Marco E. Greenberg, vice president of the Beatty Development Group, said the development team looks "forward to a council hearing at the earliest possible date, so that there can be a thorough public airing of the facts about Harbor Point."

He said the company wants to do its part to grow Baltimore by creating jobs and contributing "millions of dollars in new tax revenues to support Baltimore."

If approved, the $107 million in tax increment financing would be the second-largest of its kind in Baltimore. The city-owned Baltimore Hilton hotel was financed with $301 million in tax-exempt revenue bonds in 2006.

Under tax increment financing deals, the city issues bonds to pay for property acquisitions, infrastructure improvements and other project costs, then uses the increased tax revenue generated by the development to pay off the bonds.

The former site of the Allied Signal chromium plant, Harbor Point now sits mostly vacant. The developer expects work to start this summer on a 23-story skyscraper to house the Exelon headquarters, space the company would lease from Beatty for about $120 million over 15 to 20 years. The site also would be home to Morgan Stanley and other tenants.

Harbor Point would include apartments, hotel rooms and more than 3,000 parking spaces.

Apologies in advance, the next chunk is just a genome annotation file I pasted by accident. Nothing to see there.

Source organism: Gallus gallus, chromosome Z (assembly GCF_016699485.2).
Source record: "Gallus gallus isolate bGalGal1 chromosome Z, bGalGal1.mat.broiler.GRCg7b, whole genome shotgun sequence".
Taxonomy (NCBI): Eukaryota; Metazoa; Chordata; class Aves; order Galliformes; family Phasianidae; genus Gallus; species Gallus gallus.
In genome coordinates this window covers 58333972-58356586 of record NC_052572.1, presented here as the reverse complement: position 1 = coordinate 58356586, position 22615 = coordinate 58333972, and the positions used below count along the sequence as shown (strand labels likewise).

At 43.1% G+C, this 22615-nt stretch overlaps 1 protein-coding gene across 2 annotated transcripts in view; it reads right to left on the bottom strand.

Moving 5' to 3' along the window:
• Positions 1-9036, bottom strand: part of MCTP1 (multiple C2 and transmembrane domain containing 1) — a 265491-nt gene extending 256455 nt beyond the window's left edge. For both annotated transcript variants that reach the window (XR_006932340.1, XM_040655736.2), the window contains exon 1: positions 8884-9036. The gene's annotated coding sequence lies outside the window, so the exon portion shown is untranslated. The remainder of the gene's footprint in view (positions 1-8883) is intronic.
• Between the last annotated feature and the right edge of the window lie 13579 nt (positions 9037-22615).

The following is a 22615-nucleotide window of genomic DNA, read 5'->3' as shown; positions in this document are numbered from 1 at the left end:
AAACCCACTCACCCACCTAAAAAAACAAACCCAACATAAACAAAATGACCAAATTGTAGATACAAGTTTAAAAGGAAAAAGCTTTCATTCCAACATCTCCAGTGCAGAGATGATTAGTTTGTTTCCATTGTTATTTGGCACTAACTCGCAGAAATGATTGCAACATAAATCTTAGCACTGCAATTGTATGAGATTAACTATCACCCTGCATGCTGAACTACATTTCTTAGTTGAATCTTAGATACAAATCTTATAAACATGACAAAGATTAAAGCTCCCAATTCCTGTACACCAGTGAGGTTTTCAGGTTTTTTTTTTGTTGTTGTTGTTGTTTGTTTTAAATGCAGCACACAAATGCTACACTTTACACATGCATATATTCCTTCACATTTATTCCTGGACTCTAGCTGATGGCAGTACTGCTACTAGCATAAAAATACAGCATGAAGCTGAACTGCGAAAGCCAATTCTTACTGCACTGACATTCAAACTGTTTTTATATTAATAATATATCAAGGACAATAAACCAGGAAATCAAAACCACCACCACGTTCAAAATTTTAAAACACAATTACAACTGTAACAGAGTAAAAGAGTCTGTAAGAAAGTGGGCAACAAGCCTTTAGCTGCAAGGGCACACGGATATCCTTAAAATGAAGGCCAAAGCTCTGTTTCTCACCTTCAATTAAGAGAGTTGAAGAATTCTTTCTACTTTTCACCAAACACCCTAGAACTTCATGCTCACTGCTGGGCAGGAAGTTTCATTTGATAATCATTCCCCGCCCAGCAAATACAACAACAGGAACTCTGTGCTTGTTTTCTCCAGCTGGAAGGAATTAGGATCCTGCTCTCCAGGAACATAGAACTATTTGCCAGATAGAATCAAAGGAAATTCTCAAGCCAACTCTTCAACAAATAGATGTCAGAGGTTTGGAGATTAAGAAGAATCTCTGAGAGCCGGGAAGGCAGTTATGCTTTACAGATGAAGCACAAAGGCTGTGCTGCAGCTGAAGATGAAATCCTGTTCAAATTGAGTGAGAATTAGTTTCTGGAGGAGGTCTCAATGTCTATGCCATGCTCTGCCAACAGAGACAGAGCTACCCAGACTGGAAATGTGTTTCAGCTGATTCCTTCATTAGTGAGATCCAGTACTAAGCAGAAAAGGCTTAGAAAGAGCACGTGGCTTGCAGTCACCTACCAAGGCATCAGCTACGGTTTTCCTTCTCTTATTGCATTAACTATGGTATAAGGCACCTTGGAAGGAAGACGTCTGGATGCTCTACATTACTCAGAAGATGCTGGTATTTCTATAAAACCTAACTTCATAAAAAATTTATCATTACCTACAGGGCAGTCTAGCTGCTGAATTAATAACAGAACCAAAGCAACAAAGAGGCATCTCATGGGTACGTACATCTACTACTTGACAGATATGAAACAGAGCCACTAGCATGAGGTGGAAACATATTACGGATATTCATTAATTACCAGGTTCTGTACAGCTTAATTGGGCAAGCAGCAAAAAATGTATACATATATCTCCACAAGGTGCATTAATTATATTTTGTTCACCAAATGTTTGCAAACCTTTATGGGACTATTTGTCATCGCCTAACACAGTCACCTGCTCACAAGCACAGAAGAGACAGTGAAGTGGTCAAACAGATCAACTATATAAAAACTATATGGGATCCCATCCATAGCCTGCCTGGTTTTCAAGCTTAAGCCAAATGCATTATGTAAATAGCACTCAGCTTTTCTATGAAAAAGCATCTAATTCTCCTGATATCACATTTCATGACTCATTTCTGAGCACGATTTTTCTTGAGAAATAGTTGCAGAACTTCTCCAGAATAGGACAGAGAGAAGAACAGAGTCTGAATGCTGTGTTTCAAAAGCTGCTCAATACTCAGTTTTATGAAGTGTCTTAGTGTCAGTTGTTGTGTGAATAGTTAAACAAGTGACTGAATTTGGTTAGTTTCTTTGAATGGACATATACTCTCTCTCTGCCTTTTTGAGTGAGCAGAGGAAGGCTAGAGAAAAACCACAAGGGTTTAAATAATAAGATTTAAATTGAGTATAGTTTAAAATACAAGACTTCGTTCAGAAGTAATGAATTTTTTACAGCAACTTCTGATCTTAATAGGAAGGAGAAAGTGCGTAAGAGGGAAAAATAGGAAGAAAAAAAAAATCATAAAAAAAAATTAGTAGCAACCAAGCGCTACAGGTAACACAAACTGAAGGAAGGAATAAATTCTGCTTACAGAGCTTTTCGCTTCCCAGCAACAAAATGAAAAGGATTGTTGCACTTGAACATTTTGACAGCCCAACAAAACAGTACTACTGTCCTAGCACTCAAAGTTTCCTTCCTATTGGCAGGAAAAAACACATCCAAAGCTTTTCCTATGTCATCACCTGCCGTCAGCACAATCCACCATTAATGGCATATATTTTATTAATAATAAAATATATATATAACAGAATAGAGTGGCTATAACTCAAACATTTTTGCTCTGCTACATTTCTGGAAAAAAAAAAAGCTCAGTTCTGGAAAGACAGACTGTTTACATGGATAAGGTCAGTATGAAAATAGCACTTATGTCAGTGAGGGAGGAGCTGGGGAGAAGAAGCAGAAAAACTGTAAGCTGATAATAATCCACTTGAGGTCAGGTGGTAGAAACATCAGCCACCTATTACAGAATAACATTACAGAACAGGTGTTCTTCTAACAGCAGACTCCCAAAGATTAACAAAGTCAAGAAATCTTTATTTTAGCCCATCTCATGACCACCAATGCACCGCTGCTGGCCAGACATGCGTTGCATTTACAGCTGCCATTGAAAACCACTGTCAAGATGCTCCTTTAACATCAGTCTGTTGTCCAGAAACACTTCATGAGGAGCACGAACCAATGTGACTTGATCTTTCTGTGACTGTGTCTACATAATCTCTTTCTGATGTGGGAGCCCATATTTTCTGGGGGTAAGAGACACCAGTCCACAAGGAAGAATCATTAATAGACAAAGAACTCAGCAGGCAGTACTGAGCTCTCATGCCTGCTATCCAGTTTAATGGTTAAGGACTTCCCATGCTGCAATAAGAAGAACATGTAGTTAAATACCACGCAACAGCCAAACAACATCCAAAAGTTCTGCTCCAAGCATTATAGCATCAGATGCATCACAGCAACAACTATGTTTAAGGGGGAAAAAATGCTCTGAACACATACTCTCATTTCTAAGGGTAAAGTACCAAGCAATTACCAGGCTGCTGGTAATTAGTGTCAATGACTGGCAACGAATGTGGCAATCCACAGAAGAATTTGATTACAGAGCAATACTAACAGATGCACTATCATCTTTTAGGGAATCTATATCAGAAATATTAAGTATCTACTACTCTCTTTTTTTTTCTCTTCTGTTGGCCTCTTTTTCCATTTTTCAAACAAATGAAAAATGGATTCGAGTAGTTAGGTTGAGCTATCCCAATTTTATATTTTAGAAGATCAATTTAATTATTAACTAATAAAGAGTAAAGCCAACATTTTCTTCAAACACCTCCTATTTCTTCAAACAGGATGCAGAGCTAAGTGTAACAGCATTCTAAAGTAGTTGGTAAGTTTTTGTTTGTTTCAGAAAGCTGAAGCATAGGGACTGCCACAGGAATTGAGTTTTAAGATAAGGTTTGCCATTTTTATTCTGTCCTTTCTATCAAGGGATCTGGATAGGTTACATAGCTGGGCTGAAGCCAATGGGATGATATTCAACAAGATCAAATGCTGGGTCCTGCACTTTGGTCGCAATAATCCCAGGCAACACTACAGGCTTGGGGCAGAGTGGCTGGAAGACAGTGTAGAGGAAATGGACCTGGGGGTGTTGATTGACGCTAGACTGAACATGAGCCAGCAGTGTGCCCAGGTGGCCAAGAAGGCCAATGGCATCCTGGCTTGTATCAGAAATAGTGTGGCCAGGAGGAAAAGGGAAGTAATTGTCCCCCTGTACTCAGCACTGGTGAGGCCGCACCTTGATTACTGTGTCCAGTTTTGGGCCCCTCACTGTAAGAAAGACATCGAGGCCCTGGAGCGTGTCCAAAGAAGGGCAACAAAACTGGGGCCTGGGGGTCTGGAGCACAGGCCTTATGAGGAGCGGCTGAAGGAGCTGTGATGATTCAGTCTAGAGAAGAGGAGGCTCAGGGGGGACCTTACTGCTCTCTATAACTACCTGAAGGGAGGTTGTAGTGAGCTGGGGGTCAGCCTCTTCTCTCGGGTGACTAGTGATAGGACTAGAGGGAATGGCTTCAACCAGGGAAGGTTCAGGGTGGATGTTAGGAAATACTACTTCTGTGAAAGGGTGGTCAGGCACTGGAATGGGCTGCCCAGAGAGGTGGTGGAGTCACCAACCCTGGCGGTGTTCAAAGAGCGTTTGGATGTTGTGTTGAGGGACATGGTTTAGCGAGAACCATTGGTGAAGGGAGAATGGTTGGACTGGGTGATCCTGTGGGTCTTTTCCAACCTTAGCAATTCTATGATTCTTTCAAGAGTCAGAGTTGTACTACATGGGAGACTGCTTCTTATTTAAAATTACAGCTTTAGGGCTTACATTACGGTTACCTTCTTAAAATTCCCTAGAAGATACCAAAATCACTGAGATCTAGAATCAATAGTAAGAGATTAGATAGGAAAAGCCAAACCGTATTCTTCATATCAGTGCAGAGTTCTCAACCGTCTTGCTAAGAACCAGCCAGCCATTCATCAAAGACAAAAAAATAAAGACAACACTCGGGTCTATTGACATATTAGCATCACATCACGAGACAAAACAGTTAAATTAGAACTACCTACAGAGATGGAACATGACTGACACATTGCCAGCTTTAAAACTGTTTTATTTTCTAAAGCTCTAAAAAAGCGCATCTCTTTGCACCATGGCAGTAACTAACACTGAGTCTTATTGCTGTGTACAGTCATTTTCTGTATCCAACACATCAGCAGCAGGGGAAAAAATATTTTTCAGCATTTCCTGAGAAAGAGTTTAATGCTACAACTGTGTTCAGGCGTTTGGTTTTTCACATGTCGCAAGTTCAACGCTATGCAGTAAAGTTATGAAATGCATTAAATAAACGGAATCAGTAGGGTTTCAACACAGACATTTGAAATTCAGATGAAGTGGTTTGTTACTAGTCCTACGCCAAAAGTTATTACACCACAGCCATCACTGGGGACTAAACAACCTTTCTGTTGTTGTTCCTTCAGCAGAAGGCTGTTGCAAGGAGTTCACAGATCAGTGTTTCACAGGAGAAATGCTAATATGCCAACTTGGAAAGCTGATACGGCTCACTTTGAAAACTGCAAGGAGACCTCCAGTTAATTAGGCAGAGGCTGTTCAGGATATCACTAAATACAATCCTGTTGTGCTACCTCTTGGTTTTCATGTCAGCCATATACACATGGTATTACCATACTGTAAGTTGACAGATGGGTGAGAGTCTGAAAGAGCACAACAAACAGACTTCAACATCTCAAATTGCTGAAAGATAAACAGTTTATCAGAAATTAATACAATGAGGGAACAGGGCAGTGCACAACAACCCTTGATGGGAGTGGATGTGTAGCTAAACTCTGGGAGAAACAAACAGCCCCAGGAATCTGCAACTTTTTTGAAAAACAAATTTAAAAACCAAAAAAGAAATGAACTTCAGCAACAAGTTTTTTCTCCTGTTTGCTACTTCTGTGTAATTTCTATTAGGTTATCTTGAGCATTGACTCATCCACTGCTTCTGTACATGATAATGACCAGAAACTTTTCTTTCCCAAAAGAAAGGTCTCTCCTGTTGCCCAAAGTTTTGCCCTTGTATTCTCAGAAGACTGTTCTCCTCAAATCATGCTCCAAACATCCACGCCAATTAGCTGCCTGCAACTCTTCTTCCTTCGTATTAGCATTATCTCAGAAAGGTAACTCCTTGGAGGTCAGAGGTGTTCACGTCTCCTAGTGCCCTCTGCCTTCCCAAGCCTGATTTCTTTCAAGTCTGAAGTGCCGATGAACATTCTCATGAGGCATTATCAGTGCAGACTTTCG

The developers would spend $60 million of the tax-exempt bond funding to build seven small parks, $21 million on a promenade and $10.4 million on a bridge extending Central Avenue. They also would make a $2 million contribution to a nearby charter school, the Crossroads. The rest of the money would go to fund infrastructure improvements along the development's streets and piers.

In documents submitted to the Maryland Public Service Commission in 2011, Exelon pledged to build a new regional headquarters in the downtown or harbor area of the city. The company told the regulatory body that approved its purchase of Constellation Energy that its new Baltimore headquarters would add more than 1,100 jobs.

The Baltimore Sun also has sought some of the documents requested by Stokes. Assistant City Solicitor Mark J. Dimenna denied the request made under the Public Information Act, saying the documents were "protected by the deliberative process privilege."

Stokes compared the tax increment financing to a student applying for financial aid at a university or a business seeking a loan from a bank. He said lenders want detailed financial information to ensure that they are investing funds wisely.

"They ask for your tax returns and bank accounts," he said. "I want to see the company's and the CEO's financials, the way any college wants to see mine."

Lester Davis, a spokesman for Baltimore City Council President Bernard C. "Jack" Young, said Young is "well aware" of Stokes' concerns but believes the project should move forward.

"He definitely respects Councilman Stokes' position," Davis said. "At the end of the day, he's confident they can be on the same page."